Jordan Peterson's bestselling 12 Rules for Life is an unusual self-help book. It talks about sin and the fact that life actually is suffering. It doesn't appear very cheerful – but it is realistic. It's why I prefer the Blues to Britney – reality is a whole lot more helpful.
Ecclesiastes 4: 1-6 moves on from chapter 3's consideration of the naked ape and eternity.
Socrates tells us: 'The unexamined life is not worth living.' For us to examine our lives we need to use four books: the Bible, the book of your own heart, the book of nature and the book of humankind. The Preacher considers:
1. The tears of the oppressed (1-3)
Oppression is a fact. We can see it. There is oppression and exploitation in government and in the law courts. Might overcoming right. Think of the people in Syria, or the Rohinga in Myanmar, or Christians in North Korea.
There is pain and sorrow in the lives of innocent people. There is no comfort from those who could and should have offered comfort. There was no one to stand with them and to help them. The Kurds must feel betrayed. The West used them to defeat ISIS and now they are being attacked by the Turks – and not a finger lifted to help.
How do we face the reality of oppression? The Christian does not have the right to turn away from the suffering of the oppressed. The Bible emphasises it – high interest rates, corrupt weights and measures, and oppressive estate agents are all mentioned. In fact the Preacher feels it so much that he argues he would be better off dead. Such despair is reflected elsewhere in the Bible: 'May the day of my birth perish, and the night it was said, "A boy is born!" That day – may it turn to darkness; may God above not care about it; may no light shine upon it. May darkness and deep shadow claim it once more; may a cloud settle over it; may blackness overwhelm its light' (Job 3: 3-5).
Interestingly Buddhism accepts that it would have been better not to have been born than to have experienced oppression.
2. The Motivation of Envy (4-6)
Solomon now moves from the law courts to the workplace and the marketplace. And here he was surprised. He saw envy. This can be understood in two ways. Firstly the man who worked hard was envied by his companions. He prospered and got on well and people were jealous. And secondly that envy was a motivation to work. Solomon extolled the virtues of hard work but was astounded at the motivation. In the competitive society the motivation for work is envy. Not the desire to produce something beautiful, not the desire to help people but rather to compete and stay ahead of the game. Competition is everything. Oppression obviously damages relationships. So does envy but more subtly: 'A heart at peace gives life to the body, but envy rots the bones' (Proverbs 14:30).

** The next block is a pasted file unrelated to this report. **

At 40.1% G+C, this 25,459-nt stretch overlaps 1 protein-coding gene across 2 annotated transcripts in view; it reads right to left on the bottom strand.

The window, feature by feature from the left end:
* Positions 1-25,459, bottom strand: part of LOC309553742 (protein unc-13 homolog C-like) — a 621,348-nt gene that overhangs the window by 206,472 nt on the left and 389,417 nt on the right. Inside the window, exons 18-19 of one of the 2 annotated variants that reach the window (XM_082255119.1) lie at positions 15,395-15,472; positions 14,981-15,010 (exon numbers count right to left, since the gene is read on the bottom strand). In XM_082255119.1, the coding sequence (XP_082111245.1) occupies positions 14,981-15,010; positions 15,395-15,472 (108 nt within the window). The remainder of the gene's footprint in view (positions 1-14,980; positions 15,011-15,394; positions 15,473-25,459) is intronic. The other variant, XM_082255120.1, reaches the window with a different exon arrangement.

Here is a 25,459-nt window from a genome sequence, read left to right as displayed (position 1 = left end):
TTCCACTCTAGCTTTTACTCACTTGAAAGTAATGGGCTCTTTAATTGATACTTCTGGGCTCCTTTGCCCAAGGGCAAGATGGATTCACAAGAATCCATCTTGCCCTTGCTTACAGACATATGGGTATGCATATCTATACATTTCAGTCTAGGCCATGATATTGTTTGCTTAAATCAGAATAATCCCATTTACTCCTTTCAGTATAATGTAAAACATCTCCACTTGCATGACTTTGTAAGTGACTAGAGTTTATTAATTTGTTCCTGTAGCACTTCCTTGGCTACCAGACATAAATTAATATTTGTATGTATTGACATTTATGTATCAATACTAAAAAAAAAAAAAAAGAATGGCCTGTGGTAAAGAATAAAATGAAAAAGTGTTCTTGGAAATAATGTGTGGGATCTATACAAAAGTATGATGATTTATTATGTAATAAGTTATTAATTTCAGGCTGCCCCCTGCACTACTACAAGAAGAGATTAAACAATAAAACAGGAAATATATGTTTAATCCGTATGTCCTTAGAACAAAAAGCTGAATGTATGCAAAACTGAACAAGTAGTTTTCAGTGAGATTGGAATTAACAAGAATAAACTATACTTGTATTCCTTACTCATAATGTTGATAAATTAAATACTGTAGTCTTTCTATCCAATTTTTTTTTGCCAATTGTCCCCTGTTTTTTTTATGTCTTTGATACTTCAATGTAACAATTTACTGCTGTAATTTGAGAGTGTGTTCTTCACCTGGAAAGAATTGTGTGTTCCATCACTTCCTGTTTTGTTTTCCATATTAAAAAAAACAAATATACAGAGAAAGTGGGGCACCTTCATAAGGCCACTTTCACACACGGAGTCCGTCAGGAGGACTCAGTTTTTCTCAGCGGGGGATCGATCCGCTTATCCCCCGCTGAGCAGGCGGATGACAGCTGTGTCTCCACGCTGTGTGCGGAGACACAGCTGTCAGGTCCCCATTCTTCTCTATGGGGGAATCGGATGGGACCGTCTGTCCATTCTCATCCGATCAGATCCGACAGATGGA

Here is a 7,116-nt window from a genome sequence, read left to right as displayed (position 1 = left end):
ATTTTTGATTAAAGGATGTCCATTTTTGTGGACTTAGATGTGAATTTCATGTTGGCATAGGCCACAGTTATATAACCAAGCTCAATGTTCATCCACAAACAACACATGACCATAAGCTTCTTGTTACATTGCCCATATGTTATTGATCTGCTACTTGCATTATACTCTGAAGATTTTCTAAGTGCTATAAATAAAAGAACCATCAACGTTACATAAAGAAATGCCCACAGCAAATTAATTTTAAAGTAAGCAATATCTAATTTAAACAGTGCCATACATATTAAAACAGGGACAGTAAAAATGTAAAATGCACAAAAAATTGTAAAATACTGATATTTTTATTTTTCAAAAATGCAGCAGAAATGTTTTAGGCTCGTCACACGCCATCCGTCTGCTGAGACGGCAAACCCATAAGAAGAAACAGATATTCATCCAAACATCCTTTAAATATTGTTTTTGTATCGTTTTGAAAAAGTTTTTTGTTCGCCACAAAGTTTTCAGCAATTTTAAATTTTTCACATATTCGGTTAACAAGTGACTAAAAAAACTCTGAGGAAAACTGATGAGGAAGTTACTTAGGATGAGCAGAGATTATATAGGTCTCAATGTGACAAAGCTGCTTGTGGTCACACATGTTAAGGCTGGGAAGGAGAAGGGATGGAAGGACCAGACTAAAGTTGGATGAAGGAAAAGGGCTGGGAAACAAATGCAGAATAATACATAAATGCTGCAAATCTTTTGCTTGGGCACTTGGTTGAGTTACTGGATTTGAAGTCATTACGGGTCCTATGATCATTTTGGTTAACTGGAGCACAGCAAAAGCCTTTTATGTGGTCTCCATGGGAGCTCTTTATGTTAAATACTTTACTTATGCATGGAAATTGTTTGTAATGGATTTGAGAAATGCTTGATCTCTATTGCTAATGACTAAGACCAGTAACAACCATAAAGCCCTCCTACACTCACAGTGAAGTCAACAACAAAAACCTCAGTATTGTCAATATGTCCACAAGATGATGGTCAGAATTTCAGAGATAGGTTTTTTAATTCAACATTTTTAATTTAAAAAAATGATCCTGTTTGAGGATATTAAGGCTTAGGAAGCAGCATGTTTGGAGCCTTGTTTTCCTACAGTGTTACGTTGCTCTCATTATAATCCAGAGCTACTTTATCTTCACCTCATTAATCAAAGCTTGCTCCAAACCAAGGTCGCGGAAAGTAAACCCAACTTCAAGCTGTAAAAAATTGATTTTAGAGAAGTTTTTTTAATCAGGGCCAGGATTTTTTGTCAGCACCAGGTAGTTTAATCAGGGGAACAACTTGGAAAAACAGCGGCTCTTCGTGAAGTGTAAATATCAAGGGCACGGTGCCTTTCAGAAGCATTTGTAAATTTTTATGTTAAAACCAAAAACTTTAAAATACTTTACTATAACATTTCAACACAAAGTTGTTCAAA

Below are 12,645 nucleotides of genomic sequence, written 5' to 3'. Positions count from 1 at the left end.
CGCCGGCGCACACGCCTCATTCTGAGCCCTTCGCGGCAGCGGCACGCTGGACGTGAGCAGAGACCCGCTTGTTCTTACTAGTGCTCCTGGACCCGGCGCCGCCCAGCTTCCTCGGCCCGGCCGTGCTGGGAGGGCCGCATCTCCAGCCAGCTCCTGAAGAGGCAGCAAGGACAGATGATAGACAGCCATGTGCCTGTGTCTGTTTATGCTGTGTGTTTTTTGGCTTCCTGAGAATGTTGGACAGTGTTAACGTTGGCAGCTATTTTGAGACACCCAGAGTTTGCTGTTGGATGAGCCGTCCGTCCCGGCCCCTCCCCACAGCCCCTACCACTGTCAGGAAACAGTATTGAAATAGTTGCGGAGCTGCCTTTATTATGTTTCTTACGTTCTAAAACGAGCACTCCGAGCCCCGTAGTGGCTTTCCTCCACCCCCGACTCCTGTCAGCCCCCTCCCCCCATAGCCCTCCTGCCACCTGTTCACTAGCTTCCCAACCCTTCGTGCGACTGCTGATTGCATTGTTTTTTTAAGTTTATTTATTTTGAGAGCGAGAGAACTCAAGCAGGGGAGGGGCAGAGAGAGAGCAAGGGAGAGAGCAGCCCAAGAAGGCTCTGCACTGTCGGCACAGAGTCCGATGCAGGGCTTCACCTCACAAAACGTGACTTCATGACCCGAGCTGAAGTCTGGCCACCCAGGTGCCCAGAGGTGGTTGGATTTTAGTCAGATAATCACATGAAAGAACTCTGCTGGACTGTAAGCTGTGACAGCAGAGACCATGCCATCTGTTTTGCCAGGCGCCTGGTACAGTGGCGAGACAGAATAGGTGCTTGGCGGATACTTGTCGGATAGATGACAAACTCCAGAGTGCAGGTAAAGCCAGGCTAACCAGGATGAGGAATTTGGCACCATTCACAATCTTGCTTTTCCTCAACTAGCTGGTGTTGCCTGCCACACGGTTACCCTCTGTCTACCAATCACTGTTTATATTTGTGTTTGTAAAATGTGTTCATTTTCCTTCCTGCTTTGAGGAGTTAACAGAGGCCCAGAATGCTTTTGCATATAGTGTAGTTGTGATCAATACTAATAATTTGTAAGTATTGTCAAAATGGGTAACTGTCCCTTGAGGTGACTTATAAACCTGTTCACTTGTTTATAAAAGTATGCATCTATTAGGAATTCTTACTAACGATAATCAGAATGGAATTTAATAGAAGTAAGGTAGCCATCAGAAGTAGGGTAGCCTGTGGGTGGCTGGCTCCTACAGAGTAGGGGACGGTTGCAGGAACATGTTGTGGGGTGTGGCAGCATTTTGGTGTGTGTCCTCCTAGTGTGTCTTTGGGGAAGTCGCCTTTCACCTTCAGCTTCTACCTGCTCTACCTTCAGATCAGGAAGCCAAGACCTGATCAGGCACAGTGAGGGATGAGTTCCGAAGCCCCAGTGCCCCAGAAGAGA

Verse 4 is saying that a large amount of our effort stems from our envy of our neighbours. We live in a capitalist society where the government wants to reward risk-takers (those who take risks with other people's money) and competition. Much advertising is based upon the creation and exploitation of envy. But what about the motivation for doing something because it is good, beautiful or helpful, rather than because it earns me more money or keeps me ahead of my neighbours? Covetousness, competition and envy go together. Greed is not good.
Verse 5 is the opposite of verse 4. Instead of rivalry there is withdrawal, a refusal to engage with life and society. Here is laziness. Solomon is now studying the opposite of the hard worker: 'A little sleep, a little slumber, a little folding of the hands to rest – and poverty will come on you like a bandit and scarcity like an armed man' (Proverbs 6: 10-11). What the teacher says about this is that it leads to self-cannibalism. He consumes his own flesh.
The hard-working man was working for himself. The lazy man was living off others for pleasure. Is there no other way? Is it really the case that society demands oppression, competition, envy or laziness? No. The Christian solution is contentment. One handful is enough; two handfuls is more than we can cope with. It is possible to have too much. It leads to chasing after the wind and the resultant futility and frustration.
And where can we get contentment? Paul tells us: 'I have learned to be contentwhatever the circumstances. I know what it is to be in need, and I know what it is to have plenty. I have learned the secret of being content in any and every situation, whether well fed or hungry, whether living in plenty or in want. I can do all this through him who gives me strength' (Philippians 4:11-13).
Let me end by returning to Peterson's book. It's brilliant. Full of great advice, deep analytical thinking and provocative challenges. But it is missing the one thing needful – Christ. Without him is all becomes moralistic, therapeutic Deism. With him life and work have meaning, oppression is defeated and contentment is certain.